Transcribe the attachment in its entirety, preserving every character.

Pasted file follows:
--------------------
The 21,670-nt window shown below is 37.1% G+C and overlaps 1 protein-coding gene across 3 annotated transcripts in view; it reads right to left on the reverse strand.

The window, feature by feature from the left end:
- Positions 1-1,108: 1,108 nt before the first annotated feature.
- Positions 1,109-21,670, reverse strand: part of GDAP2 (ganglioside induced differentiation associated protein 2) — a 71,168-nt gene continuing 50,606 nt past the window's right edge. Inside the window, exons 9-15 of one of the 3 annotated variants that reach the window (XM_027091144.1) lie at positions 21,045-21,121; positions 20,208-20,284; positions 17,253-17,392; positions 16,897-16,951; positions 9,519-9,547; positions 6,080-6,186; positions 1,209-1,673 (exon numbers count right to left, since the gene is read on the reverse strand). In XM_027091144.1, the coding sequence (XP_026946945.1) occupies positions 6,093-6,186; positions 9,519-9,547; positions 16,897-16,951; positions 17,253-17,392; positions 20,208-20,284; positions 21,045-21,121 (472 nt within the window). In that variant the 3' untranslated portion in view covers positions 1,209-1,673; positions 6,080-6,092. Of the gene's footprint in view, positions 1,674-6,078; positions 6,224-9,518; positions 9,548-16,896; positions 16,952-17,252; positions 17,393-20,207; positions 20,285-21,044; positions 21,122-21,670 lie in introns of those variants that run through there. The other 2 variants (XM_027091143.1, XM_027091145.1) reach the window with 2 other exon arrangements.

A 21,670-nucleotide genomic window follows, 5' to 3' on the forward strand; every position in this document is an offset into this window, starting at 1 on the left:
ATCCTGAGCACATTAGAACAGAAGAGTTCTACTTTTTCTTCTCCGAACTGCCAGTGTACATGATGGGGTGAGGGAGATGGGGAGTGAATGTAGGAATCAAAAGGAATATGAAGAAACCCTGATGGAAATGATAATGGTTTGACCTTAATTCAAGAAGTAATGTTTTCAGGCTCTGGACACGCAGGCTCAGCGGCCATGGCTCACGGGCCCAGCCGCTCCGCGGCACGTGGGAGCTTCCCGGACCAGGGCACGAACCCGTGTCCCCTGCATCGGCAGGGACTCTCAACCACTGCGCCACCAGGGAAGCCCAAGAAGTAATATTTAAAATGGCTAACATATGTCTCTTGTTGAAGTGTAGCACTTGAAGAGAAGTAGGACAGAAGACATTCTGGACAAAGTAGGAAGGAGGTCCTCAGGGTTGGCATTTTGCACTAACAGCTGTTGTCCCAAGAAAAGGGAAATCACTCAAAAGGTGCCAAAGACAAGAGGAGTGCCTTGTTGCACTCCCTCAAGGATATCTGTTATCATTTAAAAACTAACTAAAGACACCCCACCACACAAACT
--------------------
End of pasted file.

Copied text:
The 21,670-nt window shown below is 37.1% G+C and overlaps 1 protein-coding gene across 3 annotated transcripts in view; it reads right to left on the reverse strand.

The window, feature by feature from the left end:
- Positions 1-1,108: 1,108 nt before the first annotated feature.
- Positions 1,109-21,670, reverse strand: part of GDAP2 (ganglioside induced differentiation associated protein 2) — a 71,168-nt gene continuing 50,606 nt past the window's right edge. Inside the window, exons 9-15 of one of the 3 annotated variants that reach the window (XM_027091144.1) lie at positions 21,045-21,121; positions 20,208-20,284; positions 17,253-17,392; positions 16,897-16,951; positions 9,519-9,547; positions 6,080-6,186; positions 1,209-1,673 (exon numbers count right to left, since the gene is read on the reverse strand). In XM_027091144.1, the coding sequence (XP_026946945.1) occupies positions 6,093-6,186; positions 9,519-9,547; positions 16,897-16,951; positions 17,253-17,392; positions 20,208-20,284; positions 21,045-21,121 (472 nt within the window). In that variant the 3' untranslated portion in view covers positions 1,209-1,673; positions 6,080-6,092. Of the gene's footprint in view, positions 1,674-6,078; positions 6,224-9,518; positions 9,548-16,896; positions 16,952-17,252; positions 17,393-20,207; positions 20,285-21,044; positions 21,122-21,670 lie in introns of those variants that run through there. The other 2 variants (XM_027091143.1, XM_027091145.1) reach the window with 2 other exon arrangements.

A 21,670-nucleotide genomic window follows, 5' to 3' on the forward strand; every position in this document is an offset into this window, starting at 1 on the left:
ATCCTGAGCACATTAGAACAGAAGAGTTCTACTTTTTCTTCTCCGAACTGCCAGTGTACATGATGGGGTGAGGGAGATGGGGAGTGAATGTAGGAATCAAAAGGAATATGAAGAAACCCTGATGGAAATGATAATGGTTTGACCTTAATTCAAGAAGTAATGTTTTCAGGCTCTGGACACGCAGGCTCAGCGGCCATGGCTCACGGGCCCAGCCGCTCCGCGGCACGTGGGAGCTTCCCGGACCAGGGCACGAACCCGTGTCCCCTGCATCGGCAGGGACTCTCAACCACTGCGCCACCAGGGAAGCCCAAGAAGTAATATTTAAAATGGCTAACATATGTCTCTTGTTGAAGTGTAGCACTTGAAGAGAAGTAGGACAGAAGACATTCTGGACAAAGTAGGAAGGAGGTCCTCAGGGTTGGCATTTTGCACTAACAGCTGTTGTCCCAAGAAAAGGGAAATCACTCAAAAGGTGCCAAAGACAAGAGGAGTGCCTTGTTGCACTCCCTCAAGGATATCTGTTATCATTTAAAAACTAACTAAAGACACCCCACCACACAAACT